Welcome everyone, to this Holocaust remembrance day post.

Since I remember myself, the memory of the holocaust is ingrained in my being. It strongly affected my childhood, adolescence and played a key role in shaping my set of beliefs and dis-beliefs in my life so far.

The only grandmother I knew was a holocaust survivor. She never told me (or most anyone) about her experiences until very late in her life. I can’t blame her. When I finally learned she survived two different death camps, It just made me respect her even more. No one should ever have to experience such horror.

There are too many lessons to be learned from that dark part of history to be shared in a single post, so I will share a few of the ones I learned.

The purpose of Holocaust remembrance day as evident in the name selected is to remember. To keep the memory alive through the generations to come. The most important lesson of all is to make sure we never forget what happened.

This is not to keep a grudge. There is nothing to be gained from that. Every German I ever met was nothing but another person with flaws and good qualities, just like any other person I ever met. We don’t remember the holocaust in order to keep score. The past is in the past. But it still is critical we remember.

This is not so politicians can use the memory of the holocaust for political gain.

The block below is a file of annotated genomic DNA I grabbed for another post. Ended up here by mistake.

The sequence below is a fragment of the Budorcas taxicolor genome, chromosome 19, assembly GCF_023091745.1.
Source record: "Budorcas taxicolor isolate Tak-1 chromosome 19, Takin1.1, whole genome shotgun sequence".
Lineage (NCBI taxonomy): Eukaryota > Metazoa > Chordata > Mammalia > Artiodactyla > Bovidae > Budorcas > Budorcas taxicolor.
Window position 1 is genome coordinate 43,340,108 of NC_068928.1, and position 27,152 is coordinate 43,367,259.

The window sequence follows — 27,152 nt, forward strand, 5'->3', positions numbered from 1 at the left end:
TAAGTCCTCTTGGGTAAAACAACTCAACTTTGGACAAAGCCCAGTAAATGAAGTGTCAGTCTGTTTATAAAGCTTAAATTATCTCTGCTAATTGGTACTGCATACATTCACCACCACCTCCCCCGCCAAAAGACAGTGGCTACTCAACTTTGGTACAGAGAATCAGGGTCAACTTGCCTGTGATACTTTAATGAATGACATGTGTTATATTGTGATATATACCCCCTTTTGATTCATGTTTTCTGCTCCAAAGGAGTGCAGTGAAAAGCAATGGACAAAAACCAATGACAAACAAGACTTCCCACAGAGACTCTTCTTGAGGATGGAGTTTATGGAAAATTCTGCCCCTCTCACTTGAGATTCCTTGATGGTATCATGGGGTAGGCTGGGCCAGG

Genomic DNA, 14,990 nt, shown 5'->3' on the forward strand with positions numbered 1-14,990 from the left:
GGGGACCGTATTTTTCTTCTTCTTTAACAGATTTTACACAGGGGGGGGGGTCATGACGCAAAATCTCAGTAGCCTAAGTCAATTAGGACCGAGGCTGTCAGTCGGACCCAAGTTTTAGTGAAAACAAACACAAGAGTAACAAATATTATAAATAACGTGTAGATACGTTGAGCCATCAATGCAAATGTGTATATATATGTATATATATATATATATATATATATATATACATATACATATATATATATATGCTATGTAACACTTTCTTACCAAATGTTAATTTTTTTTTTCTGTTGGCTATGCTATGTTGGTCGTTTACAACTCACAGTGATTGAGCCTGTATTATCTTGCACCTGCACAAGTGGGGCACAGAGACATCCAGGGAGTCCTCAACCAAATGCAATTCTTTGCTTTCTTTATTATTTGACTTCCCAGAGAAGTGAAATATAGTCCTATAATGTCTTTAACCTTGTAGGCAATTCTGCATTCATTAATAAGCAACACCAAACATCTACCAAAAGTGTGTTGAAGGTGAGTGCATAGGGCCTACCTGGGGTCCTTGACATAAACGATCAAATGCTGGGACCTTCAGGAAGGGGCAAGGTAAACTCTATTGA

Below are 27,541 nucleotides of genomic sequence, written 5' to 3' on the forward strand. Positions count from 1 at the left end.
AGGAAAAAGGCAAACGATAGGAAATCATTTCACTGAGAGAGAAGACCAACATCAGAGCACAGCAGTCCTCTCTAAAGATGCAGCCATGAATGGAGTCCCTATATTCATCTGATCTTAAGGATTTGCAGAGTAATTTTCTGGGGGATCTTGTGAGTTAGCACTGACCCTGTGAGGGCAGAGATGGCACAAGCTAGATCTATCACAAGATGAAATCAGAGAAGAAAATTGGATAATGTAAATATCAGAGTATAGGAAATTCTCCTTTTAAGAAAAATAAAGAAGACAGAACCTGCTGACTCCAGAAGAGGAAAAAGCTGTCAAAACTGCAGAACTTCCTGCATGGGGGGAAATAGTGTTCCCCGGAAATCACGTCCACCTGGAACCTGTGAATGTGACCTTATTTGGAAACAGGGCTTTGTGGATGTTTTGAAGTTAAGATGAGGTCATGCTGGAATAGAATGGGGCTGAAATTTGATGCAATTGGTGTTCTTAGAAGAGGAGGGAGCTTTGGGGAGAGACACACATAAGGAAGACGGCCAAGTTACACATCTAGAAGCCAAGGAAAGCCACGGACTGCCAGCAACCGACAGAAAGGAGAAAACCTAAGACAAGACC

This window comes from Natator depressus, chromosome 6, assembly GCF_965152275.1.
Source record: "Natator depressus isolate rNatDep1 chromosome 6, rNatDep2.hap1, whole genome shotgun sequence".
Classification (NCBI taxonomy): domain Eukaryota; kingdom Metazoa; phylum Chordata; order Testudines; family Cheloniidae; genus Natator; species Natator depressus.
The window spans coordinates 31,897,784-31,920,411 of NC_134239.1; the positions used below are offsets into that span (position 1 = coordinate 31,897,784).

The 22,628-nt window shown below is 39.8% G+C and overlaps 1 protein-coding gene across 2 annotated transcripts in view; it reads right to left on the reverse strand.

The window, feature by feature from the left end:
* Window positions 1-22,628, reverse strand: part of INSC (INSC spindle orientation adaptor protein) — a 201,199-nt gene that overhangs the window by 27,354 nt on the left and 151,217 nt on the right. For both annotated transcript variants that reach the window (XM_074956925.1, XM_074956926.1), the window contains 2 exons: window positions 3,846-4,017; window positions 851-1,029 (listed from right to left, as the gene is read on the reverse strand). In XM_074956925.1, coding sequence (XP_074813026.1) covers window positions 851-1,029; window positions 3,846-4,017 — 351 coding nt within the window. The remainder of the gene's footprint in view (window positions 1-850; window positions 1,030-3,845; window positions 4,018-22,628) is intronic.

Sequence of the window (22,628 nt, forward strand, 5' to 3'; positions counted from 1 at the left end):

I stopped watching the “official” speeches given by our so-called leaders a long time ago. Besides the fact that they are trivial, they are predictably motivated. I don’t need my prime minister to assure me that “we will never let this happen to us again”. The Jewish people, as people will ensure that. I don’t need my prime minister to nominate new Hitlers. I need them to respect this day and put politics aside for just 24 hours.

The only reason, it’s critical to remember and make sure future generation do is to ensure that this never happens again to anyone on earth.

Many of us live in a society of mixed cultures. Every day we see something different, something foreign. We see people dressed differently, believe in different things, Some look different on the surface. We’re of different colours, and build and gender and age. We tend to fear what we don’t know, and that enables certain people to feed of this (See a previous post). The lesson learned from this memorial day is accepting the other, the different. Because in the end of the day, we’re all part of one family.

I believe that kids are entitled to their opinions, and I love the pearls that come out of their innocent mouths at times. I do my best to let them express their feelings and views in every possible way, but there is one word that is not allowed in my house. There is one distinction I make point of making.

We don’t hate.

We may be angry, Disappointed, furious even. Some people can act in ways so cruel that the heart shrinks. But we do not hate. Because hate is (excuse the cliché’) the mother of all evil. So we must remember, how the fear was used and abused in order to prepare the ground for one of humanity’s darkest hours. We must eliminate hate from our vocabulary and from our souls.

This last lesson I learned from an amazing individual. A holocaust survivor who accompanied our group when we visited death camps in Poland. With humor that at first shocked me, then consoled and finally allowed me to say things I couldn’t otherwise express, I learned that there is no “right way” to remember the holocaust. There is only remembering and reminding.

So let’s remember one thing people. Let’s remember what’s worse than a broken heart.

Hitler. Hitler is worse.


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